If Galveston voters are asked to this year, they should approve a ballot proposal that would raise the threshold at which the city manager must seek expenditure approval from the Galveston City Council.
The old threshold is so outdated, it’s burdensome and contributes to an unnecessary bureaucracy that only serves to slow down business, not curb government spending.
The city council might propose a slew of changes this year meant to update the charter, and raising the city manager’s purchasing limit above the current $15,000 would update the document, Mayor Jim Yarbrough said late last month.
“Back when that handcuff was placed on, $15,000 would buy you a new car and a lot of other things,” Yarbrough said. “It hasn’t changed in 40 years. Now $15,000 won’t even get your car repaired, much less buy you a new one if you get into a wreck.”
In 2016, voters narrowly shot down a similar measure which would have allowed City Manager Brian Maxwell to purchase items that cost less than $50,000. It was defeated by 45 votes. Perhaps that was an old, residual sentiment that Galveston city staff couldn’t be trusted to make smart spending choices.
A little leeriness about doling out public money is healthy and commendable. But $15,000 is extreme and grinds business to a halt, and in some cases is more costly. It unnecessarily burns up staff time and bogs down city council meetings and represents the epitome of government bureaucracy.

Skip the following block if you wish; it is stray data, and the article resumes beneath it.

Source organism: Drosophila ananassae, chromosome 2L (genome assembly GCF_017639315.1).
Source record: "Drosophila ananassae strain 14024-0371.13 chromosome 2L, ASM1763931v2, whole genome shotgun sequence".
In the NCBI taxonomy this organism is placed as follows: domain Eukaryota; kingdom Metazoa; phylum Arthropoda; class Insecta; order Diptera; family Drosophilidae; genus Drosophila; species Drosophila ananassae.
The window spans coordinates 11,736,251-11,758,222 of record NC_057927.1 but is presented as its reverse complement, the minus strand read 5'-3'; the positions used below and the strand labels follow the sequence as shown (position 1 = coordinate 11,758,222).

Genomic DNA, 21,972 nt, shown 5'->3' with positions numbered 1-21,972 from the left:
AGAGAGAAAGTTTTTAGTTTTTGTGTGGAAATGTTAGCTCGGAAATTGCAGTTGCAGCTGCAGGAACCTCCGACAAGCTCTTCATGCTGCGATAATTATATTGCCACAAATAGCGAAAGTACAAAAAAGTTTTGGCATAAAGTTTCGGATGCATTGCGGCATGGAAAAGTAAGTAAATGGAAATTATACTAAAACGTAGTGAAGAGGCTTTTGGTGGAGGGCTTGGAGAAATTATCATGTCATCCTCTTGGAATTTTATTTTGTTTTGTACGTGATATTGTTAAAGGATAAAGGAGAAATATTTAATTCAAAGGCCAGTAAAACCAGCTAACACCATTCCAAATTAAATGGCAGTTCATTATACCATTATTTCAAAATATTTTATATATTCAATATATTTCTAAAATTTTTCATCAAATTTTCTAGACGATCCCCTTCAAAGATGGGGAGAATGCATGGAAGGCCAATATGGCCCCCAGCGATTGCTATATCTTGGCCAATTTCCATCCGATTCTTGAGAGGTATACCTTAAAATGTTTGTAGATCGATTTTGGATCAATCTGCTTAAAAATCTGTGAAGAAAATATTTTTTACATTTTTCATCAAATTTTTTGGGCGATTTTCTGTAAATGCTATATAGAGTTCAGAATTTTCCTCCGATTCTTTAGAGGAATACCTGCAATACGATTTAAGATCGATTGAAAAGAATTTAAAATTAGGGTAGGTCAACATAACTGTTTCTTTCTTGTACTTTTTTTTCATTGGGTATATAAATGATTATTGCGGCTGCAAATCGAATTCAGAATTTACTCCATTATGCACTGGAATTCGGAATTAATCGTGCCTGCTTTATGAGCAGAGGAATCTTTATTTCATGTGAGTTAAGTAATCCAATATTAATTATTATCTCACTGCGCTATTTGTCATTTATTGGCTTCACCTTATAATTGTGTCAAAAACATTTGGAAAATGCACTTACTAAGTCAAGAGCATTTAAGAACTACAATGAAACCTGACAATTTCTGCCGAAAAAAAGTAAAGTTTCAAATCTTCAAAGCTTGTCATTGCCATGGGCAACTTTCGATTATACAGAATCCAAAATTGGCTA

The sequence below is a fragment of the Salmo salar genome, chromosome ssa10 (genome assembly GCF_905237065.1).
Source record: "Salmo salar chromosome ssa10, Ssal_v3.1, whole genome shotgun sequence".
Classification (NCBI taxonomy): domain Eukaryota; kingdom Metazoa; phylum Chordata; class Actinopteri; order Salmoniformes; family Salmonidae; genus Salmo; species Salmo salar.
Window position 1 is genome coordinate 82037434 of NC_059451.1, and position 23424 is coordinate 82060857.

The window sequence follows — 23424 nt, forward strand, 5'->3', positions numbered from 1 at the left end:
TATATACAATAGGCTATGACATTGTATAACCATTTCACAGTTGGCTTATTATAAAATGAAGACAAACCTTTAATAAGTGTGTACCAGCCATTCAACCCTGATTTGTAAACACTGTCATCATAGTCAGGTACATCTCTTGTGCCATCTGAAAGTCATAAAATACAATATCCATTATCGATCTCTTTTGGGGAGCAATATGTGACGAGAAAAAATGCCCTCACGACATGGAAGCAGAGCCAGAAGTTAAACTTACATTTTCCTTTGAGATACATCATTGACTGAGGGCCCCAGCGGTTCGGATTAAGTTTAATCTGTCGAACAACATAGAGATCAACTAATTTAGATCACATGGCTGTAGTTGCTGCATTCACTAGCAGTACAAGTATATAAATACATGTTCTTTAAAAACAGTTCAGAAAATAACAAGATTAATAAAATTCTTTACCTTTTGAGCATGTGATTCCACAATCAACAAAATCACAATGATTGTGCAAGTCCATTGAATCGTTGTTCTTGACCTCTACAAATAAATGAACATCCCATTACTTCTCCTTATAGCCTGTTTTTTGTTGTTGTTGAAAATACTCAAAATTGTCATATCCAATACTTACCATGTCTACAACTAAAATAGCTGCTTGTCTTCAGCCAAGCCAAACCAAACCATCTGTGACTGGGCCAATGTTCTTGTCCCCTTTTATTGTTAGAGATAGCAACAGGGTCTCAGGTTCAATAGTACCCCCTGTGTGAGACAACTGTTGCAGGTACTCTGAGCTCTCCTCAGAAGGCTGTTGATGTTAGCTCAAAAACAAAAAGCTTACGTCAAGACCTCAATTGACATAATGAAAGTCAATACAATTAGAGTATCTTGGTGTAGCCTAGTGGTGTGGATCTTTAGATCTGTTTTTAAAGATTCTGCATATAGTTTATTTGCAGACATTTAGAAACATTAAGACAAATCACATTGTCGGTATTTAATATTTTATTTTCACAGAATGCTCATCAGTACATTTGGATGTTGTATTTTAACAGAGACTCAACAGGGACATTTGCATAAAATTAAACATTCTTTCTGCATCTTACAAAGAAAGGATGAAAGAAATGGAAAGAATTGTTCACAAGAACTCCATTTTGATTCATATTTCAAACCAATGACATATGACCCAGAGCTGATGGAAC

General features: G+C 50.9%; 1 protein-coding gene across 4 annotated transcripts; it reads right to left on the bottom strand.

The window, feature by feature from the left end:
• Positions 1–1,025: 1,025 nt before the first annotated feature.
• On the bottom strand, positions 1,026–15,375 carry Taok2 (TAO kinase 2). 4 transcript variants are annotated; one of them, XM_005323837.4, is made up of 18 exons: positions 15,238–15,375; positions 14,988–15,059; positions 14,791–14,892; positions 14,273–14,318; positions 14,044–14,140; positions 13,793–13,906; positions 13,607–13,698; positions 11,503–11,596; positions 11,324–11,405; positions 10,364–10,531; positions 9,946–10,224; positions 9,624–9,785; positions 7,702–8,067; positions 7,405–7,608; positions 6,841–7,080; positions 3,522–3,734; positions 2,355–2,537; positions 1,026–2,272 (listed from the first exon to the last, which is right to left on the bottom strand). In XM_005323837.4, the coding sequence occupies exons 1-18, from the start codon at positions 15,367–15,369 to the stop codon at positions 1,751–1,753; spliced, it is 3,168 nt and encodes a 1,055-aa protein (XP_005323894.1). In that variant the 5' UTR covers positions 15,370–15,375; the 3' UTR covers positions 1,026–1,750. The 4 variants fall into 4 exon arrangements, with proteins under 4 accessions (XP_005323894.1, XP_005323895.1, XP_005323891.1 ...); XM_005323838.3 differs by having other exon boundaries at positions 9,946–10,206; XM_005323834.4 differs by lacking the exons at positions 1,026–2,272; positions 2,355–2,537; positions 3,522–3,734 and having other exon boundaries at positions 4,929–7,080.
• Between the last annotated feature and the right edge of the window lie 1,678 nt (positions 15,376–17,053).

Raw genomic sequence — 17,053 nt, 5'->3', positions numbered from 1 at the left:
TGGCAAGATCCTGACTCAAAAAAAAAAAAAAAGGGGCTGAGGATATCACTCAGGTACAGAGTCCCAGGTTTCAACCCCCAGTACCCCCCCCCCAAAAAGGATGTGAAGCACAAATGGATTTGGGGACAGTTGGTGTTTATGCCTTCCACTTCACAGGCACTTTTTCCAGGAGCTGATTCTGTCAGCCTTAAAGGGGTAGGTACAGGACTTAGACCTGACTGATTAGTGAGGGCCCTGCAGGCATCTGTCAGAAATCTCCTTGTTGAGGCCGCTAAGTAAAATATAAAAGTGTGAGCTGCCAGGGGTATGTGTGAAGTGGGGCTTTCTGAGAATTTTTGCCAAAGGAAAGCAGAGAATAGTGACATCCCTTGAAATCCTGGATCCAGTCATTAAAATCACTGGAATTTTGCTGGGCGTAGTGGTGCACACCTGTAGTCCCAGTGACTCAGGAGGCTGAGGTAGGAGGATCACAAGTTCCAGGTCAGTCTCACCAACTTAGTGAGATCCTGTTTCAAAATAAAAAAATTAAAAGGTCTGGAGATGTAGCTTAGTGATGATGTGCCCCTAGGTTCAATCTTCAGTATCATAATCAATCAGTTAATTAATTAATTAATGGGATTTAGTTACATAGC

Waiting as long as 30 days for the next city council meeting, when those expenditures must be approved, can cause challenges in getting work done with contractors, Maxwell said.
“What was a lot of money 20 years ago is not a lot of money today,” Maxwell said. “It just slows the wheels of our movement down quite a bit.”
Rarely does the city council reject city spending requests and cities operate equipment or need supplies to serve the public that cost more than $15,000 and need to be replaced or procured quickly.
What the city staff is asking won’t allow anything to be done secretly or outside of standard and widely accepted procurement practices. It would streamline purchasing and contracting and remove from the staff the burden of running down cost estimates on routine low-dollar spending.
State law allows a city to update its charter once every two years. Amendments to a city charter are fairly common.
If island voters are asked to, they should approve raising the spending threshold.
• Laura Elder